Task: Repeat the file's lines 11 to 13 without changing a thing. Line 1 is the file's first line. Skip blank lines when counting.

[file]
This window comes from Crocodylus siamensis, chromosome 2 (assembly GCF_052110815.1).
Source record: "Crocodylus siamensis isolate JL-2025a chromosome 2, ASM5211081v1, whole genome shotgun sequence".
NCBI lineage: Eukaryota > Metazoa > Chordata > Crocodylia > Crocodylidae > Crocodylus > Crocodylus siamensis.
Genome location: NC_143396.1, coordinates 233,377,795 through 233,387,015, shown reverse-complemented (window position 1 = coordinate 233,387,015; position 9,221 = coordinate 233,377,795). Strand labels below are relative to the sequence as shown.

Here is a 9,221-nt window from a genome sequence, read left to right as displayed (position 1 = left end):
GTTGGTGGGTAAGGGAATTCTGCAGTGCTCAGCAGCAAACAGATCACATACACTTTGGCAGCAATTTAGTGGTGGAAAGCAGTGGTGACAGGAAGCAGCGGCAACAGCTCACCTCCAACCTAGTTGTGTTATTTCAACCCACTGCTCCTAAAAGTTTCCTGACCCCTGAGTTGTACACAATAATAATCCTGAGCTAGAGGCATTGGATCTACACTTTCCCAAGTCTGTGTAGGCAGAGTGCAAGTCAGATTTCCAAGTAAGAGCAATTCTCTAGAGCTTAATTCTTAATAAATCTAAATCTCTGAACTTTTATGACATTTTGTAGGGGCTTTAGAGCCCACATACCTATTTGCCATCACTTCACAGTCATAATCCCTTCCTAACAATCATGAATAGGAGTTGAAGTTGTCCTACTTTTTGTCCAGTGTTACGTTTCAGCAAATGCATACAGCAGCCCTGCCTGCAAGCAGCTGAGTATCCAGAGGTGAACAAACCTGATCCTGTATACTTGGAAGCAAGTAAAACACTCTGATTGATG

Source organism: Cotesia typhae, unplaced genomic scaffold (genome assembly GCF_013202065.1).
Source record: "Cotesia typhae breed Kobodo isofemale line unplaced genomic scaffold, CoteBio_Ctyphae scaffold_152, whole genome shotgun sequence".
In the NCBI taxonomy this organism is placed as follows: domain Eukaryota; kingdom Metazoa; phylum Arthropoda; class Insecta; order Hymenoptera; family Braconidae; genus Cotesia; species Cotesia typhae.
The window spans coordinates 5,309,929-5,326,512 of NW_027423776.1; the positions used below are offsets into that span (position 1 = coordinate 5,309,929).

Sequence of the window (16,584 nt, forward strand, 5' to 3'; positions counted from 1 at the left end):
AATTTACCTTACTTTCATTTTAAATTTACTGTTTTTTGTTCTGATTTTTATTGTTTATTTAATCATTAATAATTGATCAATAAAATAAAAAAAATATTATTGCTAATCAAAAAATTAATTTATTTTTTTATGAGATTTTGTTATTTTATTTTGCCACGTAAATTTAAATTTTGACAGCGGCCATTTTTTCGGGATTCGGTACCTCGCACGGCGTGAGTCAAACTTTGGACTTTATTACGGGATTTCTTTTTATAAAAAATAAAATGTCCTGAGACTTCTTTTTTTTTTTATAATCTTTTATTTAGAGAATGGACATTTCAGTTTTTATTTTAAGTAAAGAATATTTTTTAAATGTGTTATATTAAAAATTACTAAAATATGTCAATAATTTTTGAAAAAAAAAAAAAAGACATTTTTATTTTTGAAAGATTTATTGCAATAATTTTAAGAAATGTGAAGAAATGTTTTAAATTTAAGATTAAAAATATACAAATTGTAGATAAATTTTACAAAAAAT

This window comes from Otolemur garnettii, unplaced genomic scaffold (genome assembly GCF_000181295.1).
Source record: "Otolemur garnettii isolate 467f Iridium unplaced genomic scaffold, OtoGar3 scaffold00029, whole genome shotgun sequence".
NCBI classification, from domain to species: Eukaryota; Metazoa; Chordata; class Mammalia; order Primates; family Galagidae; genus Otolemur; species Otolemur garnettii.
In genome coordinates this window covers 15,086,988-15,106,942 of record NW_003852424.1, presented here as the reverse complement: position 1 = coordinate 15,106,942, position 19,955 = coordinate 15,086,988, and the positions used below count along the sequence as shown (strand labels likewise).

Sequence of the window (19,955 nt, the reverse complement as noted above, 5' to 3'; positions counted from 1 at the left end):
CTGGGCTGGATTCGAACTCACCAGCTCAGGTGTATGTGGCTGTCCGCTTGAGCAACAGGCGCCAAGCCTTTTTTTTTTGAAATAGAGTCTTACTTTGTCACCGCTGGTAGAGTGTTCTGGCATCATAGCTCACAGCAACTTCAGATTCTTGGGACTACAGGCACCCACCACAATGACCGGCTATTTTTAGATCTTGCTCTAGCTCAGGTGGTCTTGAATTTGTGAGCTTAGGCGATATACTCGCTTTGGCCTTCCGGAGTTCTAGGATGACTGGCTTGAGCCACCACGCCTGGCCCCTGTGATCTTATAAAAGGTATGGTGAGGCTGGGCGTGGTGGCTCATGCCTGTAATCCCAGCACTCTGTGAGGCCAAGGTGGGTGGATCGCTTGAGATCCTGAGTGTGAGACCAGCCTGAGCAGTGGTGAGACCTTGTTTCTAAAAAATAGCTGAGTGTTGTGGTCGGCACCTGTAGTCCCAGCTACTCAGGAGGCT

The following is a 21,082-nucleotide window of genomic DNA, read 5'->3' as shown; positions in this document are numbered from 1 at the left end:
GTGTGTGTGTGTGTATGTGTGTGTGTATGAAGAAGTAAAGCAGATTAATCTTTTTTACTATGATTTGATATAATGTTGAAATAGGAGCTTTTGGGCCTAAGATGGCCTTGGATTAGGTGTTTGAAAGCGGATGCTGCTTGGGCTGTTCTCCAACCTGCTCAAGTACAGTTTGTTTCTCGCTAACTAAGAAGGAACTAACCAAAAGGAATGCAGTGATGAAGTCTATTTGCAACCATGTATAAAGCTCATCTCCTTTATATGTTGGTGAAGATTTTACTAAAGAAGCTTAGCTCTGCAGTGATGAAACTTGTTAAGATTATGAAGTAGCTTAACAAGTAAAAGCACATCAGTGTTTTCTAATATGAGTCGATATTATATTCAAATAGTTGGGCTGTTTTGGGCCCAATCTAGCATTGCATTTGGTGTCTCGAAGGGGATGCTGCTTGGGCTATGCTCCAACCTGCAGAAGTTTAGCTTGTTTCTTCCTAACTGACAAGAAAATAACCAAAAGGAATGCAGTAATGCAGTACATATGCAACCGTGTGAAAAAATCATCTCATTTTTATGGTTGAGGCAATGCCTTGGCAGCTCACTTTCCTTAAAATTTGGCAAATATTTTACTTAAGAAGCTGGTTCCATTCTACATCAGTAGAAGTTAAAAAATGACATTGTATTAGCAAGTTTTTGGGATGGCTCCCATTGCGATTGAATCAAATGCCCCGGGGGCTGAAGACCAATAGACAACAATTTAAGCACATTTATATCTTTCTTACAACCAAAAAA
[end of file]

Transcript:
Sequence of the window (16,584 nt, forward strand, 5' to 3'; positions counted from 1 at the left end):
AATTTACCTTACTTTCATTTTAAATTTACTGTTTTTTGTTCTGATTTTTATTGTTTATTTAATCATTAATAATTGATCAATAAAATAAAAAAAATATTATTGCTAATCAAAAAATTAATTTATTTTTTTATGAGATTTTGTTATTTTATTTTGCCACGTAAATTTAAATTTTGACAGCGGCCATTTTTTCGGGATTCGGTACCTCGCACGGCGTGAGTCAAACTTTGGACTTTATTACGGGATTTCTTTTTATAAAAAATAAAATGTCCTGAGACTTCTTTTTTTTTTTATAATCTTTTATTTAGAGAATGGACATTTCAGTTTTTATTTTAAGTAAAGAATATTTTTTAAATGTGTTATATTAAAAATTACTAAAATATGTCAATAATTTTTGAAAAAAAAAAAAAAGACATTTTTATTTTTGAAAGATTTATTGCAATAATTTTAAGAAATGTGAAGAAATGTTTTAAATTTAAGATTAAAAATATACAAATTGTAGATAAATTTTACAAAAAAT

This window comes from Otolemur garnettii, unplaced genomic scaffold (genome assembly GCF_000181295.1).